How can a bird be that tiny? And how can anything that tiny have that much stamina?
I’ve been sitting at my dining room table watching the Broad-tailed and Rufous Hummingbirds compete for the feeders hanging outside the window when I notice a third species, even smaller than the pugnacious Rufous male hogging the sugar water. It’s our annual visit of the Calliope Hummingbirds! With a length of only 3.25 inches, and a body weighing in at one tenth of an ounce, the Calliope is the smallest bird in the North American bird area. Continue reading “Caliope Hummingbirds”
It seems that everyone loves hummingbirds. Their tiny size, incredible gymnastic feats, and bright colors are enough to win over even the most apathetic bird-ignorer. (Is that the opposite of a bird watcher?)
PBS, through the design and construction of a special camera, has made a documentary about these amazing birds that slows their life down to mere human speed. I was astonished at what I learned.
I missed this video when it first came out last year. Maybe you did too. So instead of writing my own article for today, here are two links, one to the full-length video and one that shows how the filming was accomplished:
I hope you enjoy them as much as I did.
Also known as Garrett’s Firechalice and Garrett’s California Fuchsia, Epilobium canum* is a spectacular plant for the fall garden, no matter what you call it. Flaming orange-red flowers from early July until frost make California Fuchsia a focal point in any xeric garden. Low-growing mounds of narrow, grey-green leaves spread two feet wide. The brilliant blossoms are a hummingbird magnet, giving them yet another common name, “Hummingbird Trumpet.” Plants look especially nice in front of contrasting companions such as dark junipers, purple asters, or silvery Artemisias.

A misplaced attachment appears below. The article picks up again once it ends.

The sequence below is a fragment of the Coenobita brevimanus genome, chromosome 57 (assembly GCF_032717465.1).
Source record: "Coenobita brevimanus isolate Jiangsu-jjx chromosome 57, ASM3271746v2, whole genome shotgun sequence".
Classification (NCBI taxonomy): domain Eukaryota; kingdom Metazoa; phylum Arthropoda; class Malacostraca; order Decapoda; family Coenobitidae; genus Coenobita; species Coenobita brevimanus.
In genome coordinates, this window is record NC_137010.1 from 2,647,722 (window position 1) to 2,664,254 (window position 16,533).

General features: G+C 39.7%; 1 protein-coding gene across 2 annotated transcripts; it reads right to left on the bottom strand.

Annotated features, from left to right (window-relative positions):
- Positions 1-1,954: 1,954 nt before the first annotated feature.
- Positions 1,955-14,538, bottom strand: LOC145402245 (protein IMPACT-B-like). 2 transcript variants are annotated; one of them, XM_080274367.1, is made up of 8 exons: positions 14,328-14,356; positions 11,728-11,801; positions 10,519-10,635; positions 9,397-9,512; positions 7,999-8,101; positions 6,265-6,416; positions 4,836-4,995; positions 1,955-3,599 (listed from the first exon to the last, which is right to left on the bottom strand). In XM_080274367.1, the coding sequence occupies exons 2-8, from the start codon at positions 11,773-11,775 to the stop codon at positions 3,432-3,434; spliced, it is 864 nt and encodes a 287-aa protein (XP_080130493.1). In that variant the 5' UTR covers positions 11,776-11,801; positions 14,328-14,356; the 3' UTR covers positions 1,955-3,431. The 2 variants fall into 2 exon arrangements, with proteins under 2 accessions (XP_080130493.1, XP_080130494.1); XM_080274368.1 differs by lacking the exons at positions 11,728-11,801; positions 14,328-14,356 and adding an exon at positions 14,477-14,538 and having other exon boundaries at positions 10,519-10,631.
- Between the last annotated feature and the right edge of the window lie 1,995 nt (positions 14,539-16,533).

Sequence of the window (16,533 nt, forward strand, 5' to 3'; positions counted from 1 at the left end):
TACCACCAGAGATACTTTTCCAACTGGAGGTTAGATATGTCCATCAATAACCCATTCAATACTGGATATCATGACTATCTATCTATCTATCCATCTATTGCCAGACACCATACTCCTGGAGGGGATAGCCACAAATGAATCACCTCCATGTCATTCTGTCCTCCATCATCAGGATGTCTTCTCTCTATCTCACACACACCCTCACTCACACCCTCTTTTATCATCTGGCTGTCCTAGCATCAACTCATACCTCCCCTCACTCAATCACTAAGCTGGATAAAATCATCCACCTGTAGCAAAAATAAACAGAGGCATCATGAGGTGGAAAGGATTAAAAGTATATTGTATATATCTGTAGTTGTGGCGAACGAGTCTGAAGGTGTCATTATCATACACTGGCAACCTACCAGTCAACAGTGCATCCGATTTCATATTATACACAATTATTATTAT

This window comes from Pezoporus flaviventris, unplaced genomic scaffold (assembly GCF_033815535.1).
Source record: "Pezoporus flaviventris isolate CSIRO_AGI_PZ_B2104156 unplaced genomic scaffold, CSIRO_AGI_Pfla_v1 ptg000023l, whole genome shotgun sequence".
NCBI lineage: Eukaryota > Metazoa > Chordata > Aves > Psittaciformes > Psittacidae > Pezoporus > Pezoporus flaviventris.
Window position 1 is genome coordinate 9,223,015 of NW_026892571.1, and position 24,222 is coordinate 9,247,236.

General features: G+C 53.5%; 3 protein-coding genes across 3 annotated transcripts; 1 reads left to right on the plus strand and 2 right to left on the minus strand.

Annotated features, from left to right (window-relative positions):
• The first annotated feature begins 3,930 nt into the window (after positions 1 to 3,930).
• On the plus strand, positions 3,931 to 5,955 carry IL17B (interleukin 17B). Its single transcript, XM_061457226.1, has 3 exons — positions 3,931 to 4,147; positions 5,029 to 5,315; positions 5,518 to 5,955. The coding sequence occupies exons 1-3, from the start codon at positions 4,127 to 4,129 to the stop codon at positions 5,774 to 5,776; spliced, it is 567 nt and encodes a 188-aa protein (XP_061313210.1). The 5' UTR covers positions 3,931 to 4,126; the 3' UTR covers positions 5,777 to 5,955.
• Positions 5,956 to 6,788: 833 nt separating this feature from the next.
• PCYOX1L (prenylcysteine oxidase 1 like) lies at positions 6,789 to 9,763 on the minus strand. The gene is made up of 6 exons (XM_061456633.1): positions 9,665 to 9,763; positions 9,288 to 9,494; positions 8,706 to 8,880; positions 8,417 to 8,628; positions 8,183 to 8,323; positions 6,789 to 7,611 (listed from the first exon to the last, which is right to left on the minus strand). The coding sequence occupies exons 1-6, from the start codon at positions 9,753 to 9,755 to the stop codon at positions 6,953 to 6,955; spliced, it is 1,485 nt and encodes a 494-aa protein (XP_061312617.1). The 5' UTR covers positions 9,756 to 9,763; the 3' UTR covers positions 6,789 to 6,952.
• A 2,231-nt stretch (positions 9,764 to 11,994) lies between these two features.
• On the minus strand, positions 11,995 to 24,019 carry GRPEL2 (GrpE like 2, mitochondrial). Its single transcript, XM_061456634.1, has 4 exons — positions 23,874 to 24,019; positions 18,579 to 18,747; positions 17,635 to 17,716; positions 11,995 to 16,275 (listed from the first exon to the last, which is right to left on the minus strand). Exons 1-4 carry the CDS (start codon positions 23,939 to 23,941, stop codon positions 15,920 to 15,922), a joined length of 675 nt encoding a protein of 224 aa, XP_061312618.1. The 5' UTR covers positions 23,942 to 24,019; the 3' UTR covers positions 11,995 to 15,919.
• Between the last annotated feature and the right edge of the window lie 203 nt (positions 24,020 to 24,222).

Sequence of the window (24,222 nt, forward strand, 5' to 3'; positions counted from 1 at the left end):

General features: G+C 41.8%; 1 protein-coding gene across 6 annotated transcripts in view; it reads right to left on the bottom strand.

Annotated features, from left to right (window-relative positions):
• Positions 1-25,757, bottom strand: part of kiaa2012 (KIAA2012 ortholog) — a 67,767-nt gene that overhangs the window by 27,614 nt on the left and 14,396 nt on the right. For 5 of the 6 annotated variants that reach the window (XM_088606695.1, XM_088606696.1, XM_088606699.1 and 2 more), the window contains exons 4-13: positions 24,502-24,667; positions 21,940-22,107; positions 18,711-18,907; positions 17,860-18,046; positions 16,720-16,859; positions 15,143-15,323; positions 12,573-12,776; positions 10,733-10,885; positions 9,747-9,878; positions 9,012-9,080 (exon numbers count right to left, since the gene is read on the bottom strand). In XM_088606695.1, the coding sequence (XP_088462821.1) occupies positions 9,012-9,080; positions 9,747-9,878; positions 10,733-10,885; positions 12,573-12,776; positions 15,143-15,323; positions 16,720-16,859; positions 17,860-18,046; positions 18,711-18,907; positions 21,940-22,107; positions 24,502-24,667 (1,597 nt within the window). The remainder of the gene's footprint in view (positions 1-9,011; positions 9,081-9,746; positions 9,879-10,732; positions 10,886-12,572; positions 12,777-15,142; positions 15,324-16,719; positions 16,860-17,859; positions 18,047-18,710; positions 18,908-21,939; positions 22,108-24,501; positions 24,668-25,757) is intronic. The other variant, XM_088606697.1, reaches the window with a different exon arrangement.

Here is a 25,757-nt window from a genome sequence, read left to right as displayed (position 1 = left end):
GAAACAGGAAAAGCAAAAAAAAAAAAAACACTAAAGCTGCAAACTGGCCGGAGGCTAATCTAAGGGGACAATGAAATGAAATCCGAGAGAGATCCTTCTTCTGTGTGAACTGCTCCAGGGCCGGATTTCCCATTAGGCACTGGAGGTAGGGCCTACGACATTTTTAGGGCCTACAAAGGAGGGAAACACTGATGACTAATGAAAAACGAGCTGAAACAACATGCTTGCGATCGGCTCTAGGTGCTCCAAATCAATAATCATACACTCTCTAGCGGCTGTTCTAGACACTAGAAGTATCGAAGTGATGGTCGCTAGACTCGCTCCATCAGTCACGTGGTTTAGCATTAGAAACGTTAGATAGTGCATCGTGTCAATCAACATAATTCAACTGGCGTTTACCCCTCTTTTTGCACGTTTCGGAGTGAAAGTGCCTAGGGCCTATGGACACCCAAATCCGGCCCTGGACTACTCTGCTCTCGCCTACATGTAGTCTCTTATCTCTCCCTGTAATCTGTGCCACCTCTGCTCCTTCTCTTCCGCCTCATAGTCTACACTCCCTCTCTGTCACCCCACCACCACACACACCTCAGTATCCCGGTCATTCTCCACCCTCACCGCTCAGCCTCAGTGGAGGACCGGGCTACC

Continue reading “California Fuchsia (Epilobium canum)”
If Spring brings courting birds, claiming territories and wooing mates with beautiful songs, July is the month of nestlings. Nature, in her efforts to reproduce herself, takes advantage of the abundance of food produced by a fruitful summer. A recent trip to the southwest parts of El Paso county (Colorado) confirmed that this has been a fruitful summer indeed. Everywhere we looked yielded an abundance of hungry nestlings and frenetic parents trying to keep up with the demand for food.
Our first stop, at Bear Creek county park, took us to a patient Broad-tailed Hummingbird, sitting dutifully on her nest. While the branch was over our heads—too high for a peek into the tiny cup-like nest—we guessed that the eggs hadn’t hatched yet. Perhaps this was a second attempt to reproduce, somewhat late in the season.
Continue reading “Family Birds”
Like animated jewelry, the bright copper hummingbirds have been rocketing through our yard for the past few weeks. I’m constantly amazed at how something that small can go that fast. Rufous Hummingbirds are our special treat this time of year. In spring they migrate northward along the Pacific flyway, making the enormous trek from Mexico to Oregon, Idaho, or even all the way to southern Alaska, in order to nest and raise their young. Now that they’re empty nesters, it’s time for the return trip.
Some Rufous hummers go home the way they came, flying through California. Others head for the Rockies. No one knows why—maybe they just want a change of scenery. The upshot of their wanderlust is that those of us who live in Colorado get a late summer fireworks display. Starting in mid-July and running until Labor Day, these feisty birds dominate the feeders.
Continue reading “Rufous Hummingbirds: August Fireworks”
Is that a hummingbird nest? I had to look carefully to find the tiny cup nestled among the ponderosa branches. Sure enough—a female Broad-tailed Hummingbird stared pointedly back at me, as she dutifully sat on what I could only assume were a couple of pea-sized eggs.
What really impressed me was the way the secretive bird had camouflaged her home. Lichens grew on the tree branches, and covered the outer surface of the nest. It looked like just one more bump on the bark, although with a diminutive bird sitting on top.
Continue reading “Broad-tailed Hummingbirds”